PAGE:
It'd be working to lower the temp rise over ambient to 15C-20C now, before the hot weather comes.

 

I don't have quite as many drives as you but otherwise very similar build.  And I am in northern hemisphere so it is hottest of summer now.  Temps in my basement where server is located are 25C.  My drive temps have maxed out at just under 40C.  In winter my ambient at about 10C, and temps inside my case were maxing around 25C.

 

Make sure that all of your fans are exhausting out of the case except the ones in the drive cages, which should be pulling air through the drives and out the back of the cage.  Having one fan spinning in the wrong direction could really muck with the physics of the airflow.  Something seems terribly wrong to me.

 

After checking your fans, try putting an original fan back in one of the Norco cages and see if the temps fall for those drives.  If so, you might want to find a quiet but beefier fan for the cages.  That's the critical cooling point IMO.  I use the SuperMicro cages which have the 92MM vs 80MM fans.  92MM fans can more move air at same RPM and can therefore help when quiet and high cooling are both important (although the SuperMicro default fans are on the loud side, they do cool well).

 

Good luck!

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60TB Storage Array

...

 

Very impressive build.  King of the hill in capacity! Would love some pics!

 

Only concern, as you mentioned, is temps in summertime operations.  If you have a temp rise of +30C over ambient, then with ambient at 25C, you'd see 55C temps.  And at 30C ambient , you'd see 60C in the case.  That's just way too hot.

 

It'd be working to lower the temp rise over ambient to 15C-20C now, before the hot weather comes.

 

I don't have quite as many drives as you but otherwise very similar build.  And I am in northern hemisphere so it is hottest of summer now.  Temps in my basement where server is located are 25C.  My drive temps have maxed out at just under 40C.  In winter my ambient at about 10C, and temps inside my case were maxing around 25C.

 

Make sure that all of your fans are exhausting out of the case except the ones in the drive cages, which should be pulling air through the drives and out the back of the cage.  Having one fan spinning in the wrong direction could really muck with the physics of the airflow.  Something seems terribly wrong to me.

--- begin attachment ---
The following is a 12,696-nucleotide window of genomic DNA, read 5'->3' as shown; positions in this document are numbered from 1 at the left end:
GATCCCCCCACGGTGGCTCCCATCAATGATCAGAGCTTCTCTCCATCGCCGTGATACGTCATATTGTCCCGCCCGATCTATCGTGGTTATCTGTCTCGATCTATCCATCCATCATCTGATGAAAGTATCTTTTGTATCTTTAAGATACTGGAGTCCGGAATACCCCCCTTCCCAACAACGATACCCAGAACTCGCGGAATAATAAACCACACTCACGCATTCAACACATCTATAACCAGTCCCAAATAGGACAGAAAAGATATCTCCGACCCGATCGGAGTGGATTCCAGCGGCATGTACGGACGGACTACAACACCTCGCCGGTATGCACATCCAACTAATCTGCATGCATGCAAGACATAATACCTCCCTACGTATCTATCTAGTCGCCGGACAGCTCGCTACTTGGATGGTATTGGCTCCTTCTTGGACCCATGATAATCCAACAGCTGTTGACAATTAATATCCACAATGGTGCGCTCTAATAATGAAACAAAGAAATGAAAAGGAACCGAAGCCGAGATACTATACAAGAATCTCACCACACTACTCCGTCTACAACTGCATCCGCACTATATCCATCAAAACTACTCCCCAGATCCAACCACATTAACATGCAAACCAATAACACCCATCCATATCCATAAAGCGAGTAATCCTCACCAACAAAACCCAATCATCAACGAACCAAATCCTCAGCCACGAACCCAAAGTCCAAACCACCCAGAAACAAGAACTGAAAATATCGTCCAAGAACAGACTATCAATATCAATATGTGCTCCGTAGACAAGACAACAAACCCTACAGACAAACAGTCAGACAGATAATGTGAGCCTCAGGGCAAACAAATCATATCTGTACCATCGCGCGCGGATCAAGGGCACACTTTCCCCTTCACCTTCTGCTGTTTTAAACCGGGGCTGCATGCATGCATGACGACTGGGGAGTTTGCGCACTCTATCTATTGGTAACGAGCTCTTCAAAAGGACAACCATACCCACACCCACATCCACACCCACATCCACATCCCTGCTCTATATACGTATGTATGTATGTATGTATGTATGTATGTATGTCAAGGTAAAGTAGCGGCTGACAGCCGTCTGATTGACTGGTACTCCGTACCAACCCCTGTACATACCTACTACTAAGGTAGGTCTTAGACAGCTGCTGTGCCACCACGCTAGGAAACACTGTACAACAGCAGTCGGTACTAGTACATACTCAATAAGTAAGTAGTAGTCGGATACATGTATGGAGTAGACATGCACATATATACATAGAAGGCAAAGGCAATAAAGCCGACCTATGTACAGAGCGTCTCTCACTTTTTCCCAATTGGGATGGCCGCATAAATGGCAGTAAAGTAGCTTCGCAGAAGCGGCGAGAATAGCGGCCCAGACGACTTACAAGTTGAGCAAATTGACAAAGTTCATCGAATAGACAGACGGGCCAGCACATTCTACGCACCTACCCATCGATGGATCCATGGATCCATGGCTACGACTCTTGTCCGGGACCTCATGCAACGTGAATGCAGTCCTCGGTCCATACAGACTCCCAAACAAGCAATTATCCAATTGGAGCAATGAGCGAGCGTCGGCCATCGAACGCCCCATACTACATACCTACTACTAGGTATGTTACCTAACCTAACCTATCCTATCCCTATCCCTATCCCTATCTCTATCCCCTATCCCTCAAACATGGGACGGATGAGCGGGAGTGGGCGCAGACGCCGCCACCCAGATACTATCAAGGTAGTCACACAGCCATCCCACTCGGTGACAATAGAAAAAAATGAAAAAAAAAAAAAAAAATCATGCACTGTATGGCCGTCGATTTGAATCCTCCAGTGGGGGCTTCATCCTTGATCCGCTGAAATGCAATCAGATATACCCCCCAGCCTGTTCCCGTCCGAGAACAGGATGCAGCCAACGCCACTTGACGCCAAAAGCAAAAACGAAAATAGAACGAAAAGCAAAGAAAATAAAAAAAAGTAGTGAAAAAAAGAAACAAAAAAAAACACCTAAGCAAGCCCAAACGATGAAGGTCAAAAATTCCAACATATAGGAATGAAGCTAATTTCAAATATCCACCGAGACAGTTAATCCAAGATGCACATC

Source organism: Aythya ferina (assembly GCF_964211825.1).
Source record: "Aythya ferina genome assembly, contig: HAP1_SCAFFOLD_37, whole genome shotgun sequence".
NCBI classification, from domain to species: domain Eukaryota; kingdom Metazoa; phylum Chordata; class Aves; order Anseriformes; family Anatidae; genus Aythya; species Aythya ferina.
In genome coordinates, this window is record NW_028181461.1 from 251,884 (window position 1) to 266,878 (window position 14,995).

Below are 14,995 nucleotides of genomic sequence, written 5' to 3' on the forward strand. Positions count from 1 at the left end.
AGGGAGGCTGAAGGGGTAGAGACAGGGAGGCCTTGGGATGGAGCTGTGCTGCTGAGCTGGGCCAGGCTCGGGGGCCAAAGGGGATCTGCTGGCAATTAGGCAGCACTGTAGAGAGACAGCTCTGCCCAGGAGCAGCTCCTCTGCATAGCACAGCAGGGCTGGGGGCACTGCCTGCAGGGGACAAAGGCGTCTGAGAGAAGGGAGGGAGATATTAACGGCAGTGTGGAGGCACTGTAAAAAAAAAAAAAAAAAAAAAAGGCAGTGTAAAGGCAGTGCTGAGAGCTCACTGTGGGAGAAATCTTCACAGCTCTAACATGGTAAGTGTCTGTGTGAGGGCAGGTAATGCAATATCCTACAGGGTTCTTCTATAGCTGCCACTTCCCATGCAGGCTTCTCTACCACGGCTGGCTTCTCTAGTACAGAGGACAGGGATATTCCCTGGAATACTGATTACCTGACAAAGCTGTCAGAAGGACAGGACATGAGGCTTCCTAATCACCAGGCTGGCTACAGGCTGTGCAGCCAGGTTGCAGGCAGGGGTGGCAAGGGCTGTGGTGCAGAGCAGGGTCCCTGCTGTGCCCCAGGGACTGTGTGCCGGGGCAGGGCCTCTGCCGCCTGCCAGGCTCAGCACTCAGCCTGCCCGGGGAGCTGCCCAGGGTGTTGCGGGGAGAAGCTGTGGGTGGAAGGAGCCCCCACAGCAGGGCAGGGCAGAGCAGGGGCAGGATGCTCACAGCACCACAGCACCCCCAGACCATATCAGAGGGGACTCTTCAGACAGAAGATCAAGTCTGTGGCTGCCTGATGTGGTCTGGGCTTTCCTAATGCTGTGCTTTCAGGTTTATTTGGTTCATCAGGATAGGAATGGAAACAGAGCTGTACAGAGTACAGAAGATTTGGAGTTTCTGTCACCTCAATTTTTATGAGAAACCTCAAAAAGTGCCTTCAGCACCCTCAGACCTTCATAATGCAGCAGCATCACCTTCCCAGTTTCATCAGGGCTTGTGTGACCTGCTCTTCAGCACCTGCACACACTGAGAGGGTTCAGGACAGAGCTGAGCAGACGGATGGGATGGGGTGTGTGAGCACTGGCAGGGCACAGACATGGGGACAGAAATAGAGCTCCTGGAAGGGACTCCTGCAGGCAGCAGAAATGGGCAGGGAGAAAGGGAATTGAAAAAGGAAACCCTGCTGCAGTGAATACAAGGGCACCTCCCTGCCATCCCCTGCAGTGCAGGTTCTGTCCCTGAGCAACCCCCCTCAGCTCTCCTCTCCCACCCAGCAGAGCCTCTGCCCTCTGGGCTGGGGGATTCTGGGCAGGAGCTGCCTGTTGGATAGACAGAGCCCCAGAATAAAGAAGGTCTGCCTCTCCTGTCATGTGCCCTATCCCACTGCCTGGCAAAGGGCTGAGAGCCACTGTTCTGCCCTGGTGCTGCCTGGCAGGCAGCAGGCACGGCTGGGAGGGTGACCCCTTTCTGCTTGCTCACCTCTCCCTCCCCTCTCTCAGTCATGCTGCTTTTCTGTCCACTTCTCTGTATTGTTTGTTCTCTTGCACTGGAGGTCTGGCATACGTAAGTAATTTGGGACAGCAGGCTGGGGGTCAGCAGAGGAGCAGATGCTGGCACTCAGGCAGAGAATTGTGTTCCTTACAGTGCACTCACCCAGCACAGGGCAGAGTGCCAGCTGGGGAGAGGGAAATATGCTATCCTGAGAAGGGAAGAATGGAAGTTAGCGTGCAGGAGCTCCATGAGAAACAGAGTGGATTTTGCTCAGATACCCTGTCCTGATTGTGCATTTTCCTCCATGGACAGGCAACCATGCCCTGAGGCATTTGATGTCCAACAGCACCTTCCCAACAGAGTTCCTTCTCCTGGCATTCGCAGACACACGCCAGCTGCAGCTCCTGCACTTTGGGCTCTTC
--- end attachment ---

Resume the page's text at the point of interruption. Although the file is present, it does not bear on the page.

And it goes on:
After checking your fans, try putting an original fan back in one of the Norco cages and see if the temps fall for those drives.  If so, you might want to find a quiet but beefier fan for the cages.  That's the critical cooling point IMO.  I use the SuperMicro cages which have the 92MM vs 80MM fans.  92MM fans can more move air at same RPM and can therefore help when quiet and high cooling are both important (although the SuperMicro default fans are on the loud side, they do cool well).

 

Good luck!

 

There's a link to some photos in my OP (photobucket).

 

I just tried an experiment - I completely covered the 250mm side fan, thinking it might be messing with the front to back airflow, and sure enough, temps of both hard drives and cpu have dropped about 5C - nice!  So looks like the side fan actually isn't so useful in this configuration ... I have a couple more cases without the side fan, so I'll substitute one of them tomorrow and also seal up any unused holes.

 

Thanks for getting me to think about this a bit more (I'm sure it's not perfect but it's a good start and overall I'm very happy with the whole server).

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You mentioned two primary uses one being a private cloud backup. I would be very interested to know what you use to achieve this and maybe toss in a bit of explanation on how you use it. Alas, I only have 1/10th the storage capacity, however I have not even put a dent in 6TB yet.

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You mentioned two primary uses one being a private cloud backup. I would be very interested to know what you use to achieve this and maybe toss in a bit of explanation on how you use it. Alas, I only have 1/10th the storage capacity, however I have not even put a dent in 6TB yet.

 

Sounds fancier than it is, and it's not implemented yet.  I use a public cloud provider (SpiderOak) who are pretty good, but others on here use Crashplan and Wuala, so there's a few good ones around.  But, as I have a highly-encrypted tunnel back to my home and lots of free space on my array, and as I travel for business a lot, my plan is to also sync my files via mobile internet back to my storage array at home.  I haven't decided which syncing software to use, or if I'll just script it (maybe using rsync).  Like I said, nothing fancy, especially given that its private, so there's no need to encrypt the data (except as it moves through the internet, which is handled automatically by the VPN).